Do water plants clean up water?

Submitted by editor on 2 April 2019.Get the paper!

Anyone who has had an aquarium or a garden pond is likely to be familiar with the concept of water plants (macrophytes) helping to keep the water clean. In freshwater lakes, macrophytes are doing exactly that. Recall the lakes that you may have visited—you might notice that some have clear waters and lots of macrophytes, while others are turbid and with few or no plants. These may be examples of alternative stable states of shallow lakes, and macrophytes are known to stabilize the clear-water state (1).

This concept, however, has mainly been developed from observations in temperate areas, particularly Europe and North America. What about tropical and subtropical areas? Researchers previously thought that the effects of macrophytes in improving lake-water quality might be weaker in the tropics because of the vastly different community structures (2). Recent studies in low-latitude areas provide an opportunity to reassess and compare the effect of macrophytes on lake-water quality globally (Fig. 1).

 Global distribution of the studies included in the meta-analysis. The study design is indicated by the shape and color of the symbols. The number of pairwise comparisons (n) in each study is indicated by the opacity of the symbols.

The effects have been measured in various ways, including comparing water samples from within and outside macrophyte stands; enclosing parts of lakes and manipulating the density of macrophytes; and comparing samples from the in-flow and out-flow of macrophyte wetlands. We synthesized the findings of 47 such studies by calculating and summarizing the Hedges’ g effect size, a quantitative measure of the magnitude of an effect.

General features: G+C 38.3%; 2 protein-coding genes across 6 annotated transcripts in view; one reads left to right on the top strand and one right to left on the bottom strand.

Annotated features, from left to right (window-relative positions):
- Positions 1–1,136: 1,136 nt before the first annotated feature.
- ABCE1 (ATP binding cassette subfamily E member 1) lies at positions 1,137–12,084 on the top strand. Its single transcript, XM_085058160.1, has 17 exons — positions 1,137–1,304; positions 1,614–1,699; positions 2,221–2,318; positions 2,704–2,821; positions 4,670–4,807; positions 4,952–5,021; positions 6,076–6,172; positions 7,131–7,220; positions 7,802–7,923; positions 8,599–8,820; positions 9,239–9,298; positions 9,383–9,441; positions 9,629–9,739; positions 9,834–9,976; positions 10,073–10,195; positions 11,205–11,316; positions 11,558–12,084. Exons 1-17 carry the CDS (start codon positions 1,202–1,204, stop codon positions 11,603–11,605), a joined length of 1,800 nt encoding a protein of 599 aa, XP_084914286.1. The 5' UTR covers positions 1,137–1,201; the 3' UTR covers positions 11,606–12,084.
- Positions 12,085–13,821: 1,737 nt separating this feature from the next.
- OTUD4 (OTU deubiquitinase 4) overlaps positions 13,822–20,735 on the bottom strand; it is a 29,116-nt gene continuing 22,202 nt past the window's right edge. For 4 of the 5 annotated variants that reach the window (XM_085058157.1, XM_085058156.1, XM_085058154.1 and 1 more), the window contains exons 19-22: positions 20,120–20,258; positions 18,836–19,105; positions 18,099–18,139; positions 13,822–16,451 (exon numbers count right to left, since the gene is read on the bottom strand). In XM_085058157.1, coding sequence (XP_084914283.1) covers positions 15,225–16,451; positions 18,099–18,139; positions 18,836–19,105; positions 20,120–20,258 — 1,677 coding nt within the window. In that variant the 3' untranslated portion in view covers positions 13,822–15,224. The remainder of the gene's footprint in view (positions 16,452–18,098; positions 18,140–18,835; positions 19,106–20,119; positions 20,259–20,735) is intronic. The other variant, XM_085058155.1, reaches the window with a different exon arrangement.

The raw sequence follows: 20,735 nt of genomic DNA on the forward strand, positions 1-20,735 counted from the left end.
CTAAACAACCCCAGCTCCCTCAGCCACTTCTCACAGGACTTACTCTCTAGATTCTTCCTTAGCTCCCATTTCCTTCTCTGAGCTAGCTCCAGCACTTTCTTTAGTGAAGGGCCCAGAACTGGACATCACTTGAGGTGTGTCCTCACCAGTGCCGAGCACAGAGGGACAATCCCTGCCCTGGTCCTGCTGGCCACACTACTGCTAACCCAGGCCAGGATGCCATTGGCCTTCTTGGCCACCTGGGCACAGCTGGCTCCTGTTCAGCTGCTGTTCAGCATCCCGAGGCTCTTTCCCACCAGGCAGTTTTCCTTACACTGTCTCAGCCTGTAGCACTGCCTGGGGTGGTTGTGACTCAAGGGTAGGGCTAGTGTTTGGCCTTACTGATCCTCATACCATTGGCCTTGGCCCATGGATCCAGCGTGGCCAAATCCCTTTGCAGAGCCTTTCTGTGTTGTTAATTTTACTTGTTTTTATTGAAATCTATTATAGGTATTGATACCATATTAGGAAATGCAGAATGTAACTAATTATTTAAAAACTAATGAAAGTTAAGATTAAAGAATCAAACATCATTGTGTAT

We found, in general, that the positive effects of macrophytes on lake-water quality such as reducing the biomass of phytoplankton and lowering nutrient levels, hold true even when tropical and subtropical studies are included—despite not necessarily directly enhancing the clarity (measured by Secchi depth) (Fig. 2). Interestingly, when comparing the effects along a latitudinal gradient, we found that the macrophytes may be similarly effective or even more so towards lower latitudes (Fig. 3). We also found that the effects depend on the macrophyte growth form and the study design.

 Mean Hedges’ g effect sizes and 95% confidence interval of the analyses of five metrics describing the effects of macrophytes on water quality. Chl: chlorophyll a concentration; TN: total nitrogen concentration; TP: total phosphorus concentration; SD: Secchi depth; TSI: trophic state index. Total numbers of pairwise comparisons (n) are denoted in parentheses. Each dot represents a pairwise comparison, and larger dots represent lower intra-study variance, which were used as a weighting factor in the analyses.


 Effects of macrophytes on total phosphorus concentration across latitudinal gradients. Each dot represents a pairwise comparison, and larger dots represent lower intra-study variance, which were used as a weighting factor in the analysis. The regression line represents the fitted values from the meta-regression, and the grey ribbon represents the 95% confidence interval.

Why do these matter? The role of macrophytes in promoting the clear-water state is not only of theoretical interest, but highly useful in real life situations, namely the restoration of turbid lakes. While there have been several examples of using submerged macrophytes in temperate (3) and subtropical (4) lake restoration, our finding now encourages more investigation and experimentation in tropical and subtropical lakes.

Our mesocosm experiments in Singapore represent some of the most recent efforts to apply these findings, assessing the potential of macrophyte species in clearing water bodies dominated by cyanobacteria (5) (Fig. 4). The findings add to the growing line of evidence that macrophytes could be of great use in the restoration of (sub)tropical lakes.

The authors through Yiluan Song

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